CIP Committee Looks for Better Clarity on Scoring

By Paul Conyers

The Londonderry Capital Improvement Committee came together for its Nov. 28 meeting to review recommendations for some ongoing Capital Improvement Plans.
Comprehensive Planner, Amy Kizak, was at the meeting to give an overview of some suggestions on recommendations from the School Board.
The focus was on changing how different spending criteria are scored in the plan as it’s currently written.
“It has been requested that we review the plan to make them a little bit more even on the town side and the school side. There were evaluation criteria that the School District had trouble with,” said Kizak. “We want to see if we could come up with a more equitable set of criteria.”
Proposed changes from the School Board included an alteration in wording to prioritize school safety programs. The current wording on the Capital Improvement Plan emphasizes “emergency, public safety, or school safety need” for security funding. Removing the word “or” would put school safety on equal footing with emergency services and public safety. There was little debate over this change.
Another suggestion was for new work to emphasize improved educational services meant to emphasize educational job development and increase the tax base.
The Committee expressed concern over tying school spending to another spending. The argument was that grading criteria on the Capital Plan already lacks clarity. Many items seem to contain spending suggestions for both town and school expenses, even when unrelated.
“Who made the decision that each line needs to take care of the town and the school?” asked Steve Breault of the Budget Committee. “At the end of the day, everything is going to be ranked based on importance.”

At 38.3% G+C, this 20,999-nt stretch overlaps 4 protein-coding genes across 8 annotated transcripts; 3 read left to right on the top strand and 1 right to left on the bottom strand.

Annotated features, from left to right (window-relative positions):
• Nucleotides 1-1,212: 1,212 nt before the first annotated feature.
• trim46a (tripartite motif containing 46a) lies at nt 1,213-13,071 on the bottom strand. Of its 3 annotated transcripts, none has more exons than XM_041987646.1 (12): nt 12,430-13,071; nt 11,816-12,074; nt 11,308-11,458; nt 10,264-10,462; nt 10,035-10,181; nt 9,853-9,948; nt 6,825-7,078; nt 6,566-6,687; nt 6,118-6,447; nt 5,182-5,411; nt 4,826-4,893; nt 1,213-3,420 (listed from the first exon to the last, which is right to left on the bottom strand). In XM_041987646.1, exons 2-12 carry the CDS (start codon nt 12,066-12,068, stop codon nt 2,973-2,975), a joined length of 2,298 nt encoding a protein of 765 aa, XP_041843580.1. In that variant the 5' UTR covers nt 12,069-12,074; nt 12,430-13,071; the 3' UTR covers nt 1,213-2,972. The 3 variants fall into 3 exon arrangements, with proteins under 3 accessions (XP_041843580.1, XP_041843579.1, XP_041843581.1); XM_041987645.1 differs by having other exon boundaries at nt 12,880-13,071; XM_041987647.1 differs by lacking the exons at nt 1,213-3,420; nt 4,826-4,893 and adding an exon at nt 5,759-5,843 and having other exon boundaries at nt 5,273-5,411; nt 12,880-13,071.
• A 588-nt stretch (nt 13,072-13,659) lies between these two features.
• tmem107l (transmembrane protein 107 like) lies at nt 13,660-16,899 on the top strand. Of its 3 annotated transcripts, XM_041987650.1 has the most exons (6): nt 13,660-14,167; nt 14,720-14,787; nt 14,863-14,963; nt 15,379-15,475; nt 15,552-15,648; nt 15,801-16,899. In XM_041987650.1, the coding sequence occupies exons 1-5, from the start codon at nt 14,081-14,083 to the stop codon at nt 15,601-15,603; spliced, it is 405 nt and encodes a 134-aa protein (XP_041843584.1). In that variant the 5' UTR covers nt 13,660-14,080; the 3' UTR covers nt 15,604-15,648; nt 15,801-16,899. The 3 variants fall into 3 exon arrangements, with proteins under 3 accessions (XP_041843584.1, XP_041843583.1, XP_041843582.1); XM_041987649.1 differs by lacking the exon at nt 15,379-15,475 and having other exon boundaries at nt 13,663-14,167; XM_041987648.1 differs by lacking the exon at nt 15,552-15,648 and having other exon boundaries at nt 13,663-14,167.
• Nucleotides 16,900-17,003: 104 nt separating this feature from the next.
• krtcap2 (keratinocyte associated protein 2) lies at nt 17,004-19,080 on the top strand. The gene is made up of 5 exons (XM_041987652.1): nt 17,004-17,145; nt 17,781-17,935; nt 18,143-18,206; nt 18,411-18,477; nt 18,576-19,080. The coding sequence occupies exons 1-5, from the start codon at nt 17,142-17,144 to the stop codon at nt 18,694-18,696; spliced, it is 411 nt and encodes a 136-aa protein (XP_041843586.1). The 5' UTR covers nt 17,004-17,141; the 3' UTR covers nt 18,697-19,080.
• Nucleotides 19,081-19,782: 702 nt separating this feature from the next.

He added that a member of the School Board might rank something different than a member of the Town Council based on perceived importance. “I have a problem with every single line having to relate to both sides of the government.”
“It’s critically important that projects clearly articulate how items should fit into the criteria,” said Committee and Planning Board member, Jeff Penta. “I think clarity would go a long way to allowing the Committee to have what it needs to make a proper assessment.”
A suggested improvement was to put more detail into each spending line. While some worried that such a change would make an already long Capital Improvement Plan even longer, more detail would increase clarity.
Kizak added that public meetings for the Improvement Plan happen specifically for clarification. They allow questions and discussion on any item, including how to grade each item.
The Committee unanimously voted to recommend changes that would prioritize school safety in the Improvement Plan, though they did not agree to make a change to how items are graded in the Improvement Plan text.
The next meeting of the Londonderry Capital Improvement Committee has not yet been scheduled.

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